I, like many others, have had to regroup from the changes that 2020 has brought about. Finding ways to balance the unpredictability of my career and the “new normal” called chaos is not for the faint of heart. Despite the challenges, I realize that inaction is a waste of time and will get you nowhere fast.
When we overanalyze and fight for never-changing security, we stop experiencing the full array of choices life has to offer during our journey. Many of us have an obsessive desire to know what is happening now and what tomorrow will bring. Wondering what the future holds is a tough question at any age. Instead of trying to figure it all out, get comfortable with the discomfort of uncertainty.
There is an ancient Japanese Philosophy called Wabi-Sabi. It is a mindset that embraces the unpredictability of life, and it teaches us to celebrate the way things are instead of how it should be.
Life is unpredictable. And that’s okay. Embrace it. When nothing is certain, everything is possible! Our plans for tomorrow, next month, or next year may not unfold as we expect. But it is imperative to take action and keep moving forward.
The internet provides us with vasts amounts of information, but does it help us truly understand? Information overload doesn’t result in more wisdom. If anything, the opposite occurs – information without the proper context and interpretation only muddles our understanding.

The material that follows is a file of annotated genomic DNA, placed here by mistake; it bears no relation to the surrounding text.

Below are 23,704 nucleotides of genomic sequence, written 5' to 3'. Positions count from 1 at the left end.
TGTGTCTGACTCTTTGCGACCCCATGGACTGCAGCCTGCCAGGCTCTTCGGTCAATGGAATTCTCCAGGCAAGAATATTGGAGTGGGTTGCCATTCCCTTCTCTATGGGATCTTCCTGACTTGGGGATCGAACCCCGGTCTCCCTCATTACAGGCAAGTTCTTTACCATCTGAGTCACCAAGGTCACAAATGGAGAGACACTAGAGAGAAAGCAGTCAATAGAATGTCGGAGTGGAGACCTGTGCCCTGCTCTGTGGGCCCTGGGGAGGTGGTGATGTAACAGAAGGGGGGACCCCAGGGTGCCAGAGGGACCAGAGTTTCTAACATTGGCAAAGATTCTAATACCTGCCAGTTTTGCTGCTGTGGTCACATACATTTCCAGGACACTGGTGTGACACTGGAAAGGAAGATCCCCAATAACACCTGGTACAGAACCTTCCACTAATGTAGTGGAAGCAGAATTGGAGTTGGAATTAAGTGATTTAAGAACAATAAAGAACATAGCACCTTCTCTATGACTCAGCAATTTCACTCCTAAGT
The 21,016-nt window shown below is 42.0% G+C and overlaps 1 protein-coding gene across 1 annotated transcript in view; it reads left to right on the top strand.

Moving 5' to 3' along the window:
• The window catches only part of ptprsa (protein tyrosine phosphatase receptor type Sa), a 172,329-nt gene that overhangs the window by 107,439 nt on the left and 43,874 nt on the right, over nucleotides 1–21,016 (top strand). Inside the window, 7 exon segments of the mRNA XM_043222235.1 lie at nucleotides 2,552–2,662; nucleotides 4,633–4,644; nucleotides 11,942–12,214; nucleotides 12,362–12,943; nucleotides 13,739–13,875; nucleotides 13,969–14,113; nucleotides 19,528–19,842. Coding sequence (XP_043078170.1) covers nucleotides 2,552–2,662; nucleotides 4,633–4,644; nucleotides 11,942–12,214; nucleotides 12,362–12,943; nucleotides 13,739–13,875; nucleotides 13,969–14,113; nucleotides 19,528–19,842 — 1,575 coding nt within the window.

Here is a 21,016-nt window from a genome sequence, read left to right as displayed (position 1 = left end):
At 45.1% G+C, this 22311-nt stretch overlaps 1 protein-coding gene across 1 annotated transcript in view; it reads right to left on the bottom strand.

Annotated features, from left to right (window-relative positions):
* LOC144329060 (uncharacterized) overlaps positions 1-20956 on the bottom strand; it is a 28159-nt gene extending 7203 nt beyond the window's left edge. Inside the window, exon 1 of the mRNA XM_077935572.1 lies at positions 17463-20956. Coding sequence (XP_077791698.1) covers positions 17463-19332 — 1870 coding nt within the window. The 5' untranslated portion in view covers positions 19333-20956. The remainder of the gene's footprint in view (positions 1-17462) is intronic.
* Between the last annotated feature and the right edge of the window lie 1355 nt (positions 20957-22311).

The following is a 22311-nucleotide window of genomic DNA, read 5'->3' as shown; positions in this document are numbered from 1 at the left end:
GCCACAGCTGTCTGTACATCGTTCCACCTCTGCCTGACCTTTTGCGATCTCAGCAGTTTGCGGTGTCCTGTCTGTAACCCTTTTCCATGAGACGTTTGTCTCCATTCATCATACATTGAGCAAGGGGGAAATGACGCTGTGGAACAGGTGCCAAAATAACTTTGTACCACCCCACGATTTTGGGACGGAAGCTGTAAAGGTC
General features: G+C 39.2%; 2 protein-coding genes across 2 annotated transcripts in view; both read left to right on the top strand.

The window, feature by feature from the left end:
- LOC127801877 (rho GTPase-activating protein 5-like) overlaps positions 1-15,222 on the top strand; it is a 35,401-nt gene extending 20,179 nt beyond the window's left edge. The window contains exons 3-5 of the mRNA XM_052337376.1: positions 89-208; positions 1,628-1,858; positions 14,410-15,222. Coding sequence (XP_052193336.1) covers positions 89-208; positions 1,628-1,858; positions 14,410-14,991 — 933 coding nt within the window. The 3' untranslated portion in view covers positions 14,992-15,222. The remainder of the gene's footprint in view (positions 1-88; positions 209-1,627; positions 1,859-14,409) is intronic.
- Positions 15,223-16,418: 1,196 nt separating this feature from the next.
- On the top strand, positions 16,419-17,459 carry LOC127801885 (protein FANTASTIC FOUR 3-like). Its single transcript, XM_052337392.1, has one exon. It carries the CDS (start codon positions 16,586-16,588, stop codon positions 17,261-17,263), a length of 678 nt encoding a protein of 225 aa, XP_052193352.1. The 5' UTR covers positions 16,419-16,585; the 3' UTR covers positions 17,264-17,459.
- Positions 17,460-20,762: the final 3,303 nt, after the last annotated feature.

There’s a difference between knowledge and experience. Obtaining knowledge requires some sensory input: reading, watching, listening, and touching. In contrast, experience comes with time, exposure, and practice.
For example, we may recognize a written language just by looking at the characters, but we will not understand it unless we take time to study it and put it to use.
We may also know something intellectually, but our intuitive thoughts, feelings, and emotions can cloud our understanding and shortchange our experience.
Chinese philosopher Confucius sums it up well: “I hear, and I forget. I see, and I remember. I do, and I understand.”
Society has come up with its idea of a maturity timeline such as:
Sixteen to obtain a driver’s license.
Eighteen to leave the nest and enter adulthood.
Twenty-one to purchase alcohol.
Twenty-five to rent a car.
In reality, does this define maturity?
Age doesn’t always correlate with maturity.
Life experiences can boost one’s maturity level at a rate of increase that is dictated by social influences, family upbringing, personal desires, and a host of other factors.
There are also a bunch of old fools.
The fundamentals of maturity involve the ability to deal with problems immediately, the ability to learn and grow from past experiences, the ability to accept fault for one’s actions, the ability to maintain a level head, the ability to maintain a positive attitude, and the fortitude to grow in wisdom.
Where there is ignorance, society does not advance. We are living in a state of confusion and mixed messages. Yet, there is a wealth of information at our fingertips.
Ignorance is no longer a plausible explanation. If we expect certain behaviors to change, we must first understand what reinforces it and do something about it instead of making excuses for why it exists.
We are all accountable for our actions and have been equipped with the manual of life to teach us morality. Anything outside of that becomes free will.
It only takes one person to create a domino effect of change, so take a stance and speak up. Allowing others to force you into a position of ignorance only perpetuates the problem.
Never stop the pursuit of seeking knowledge because every time you find it, wisdom will grow.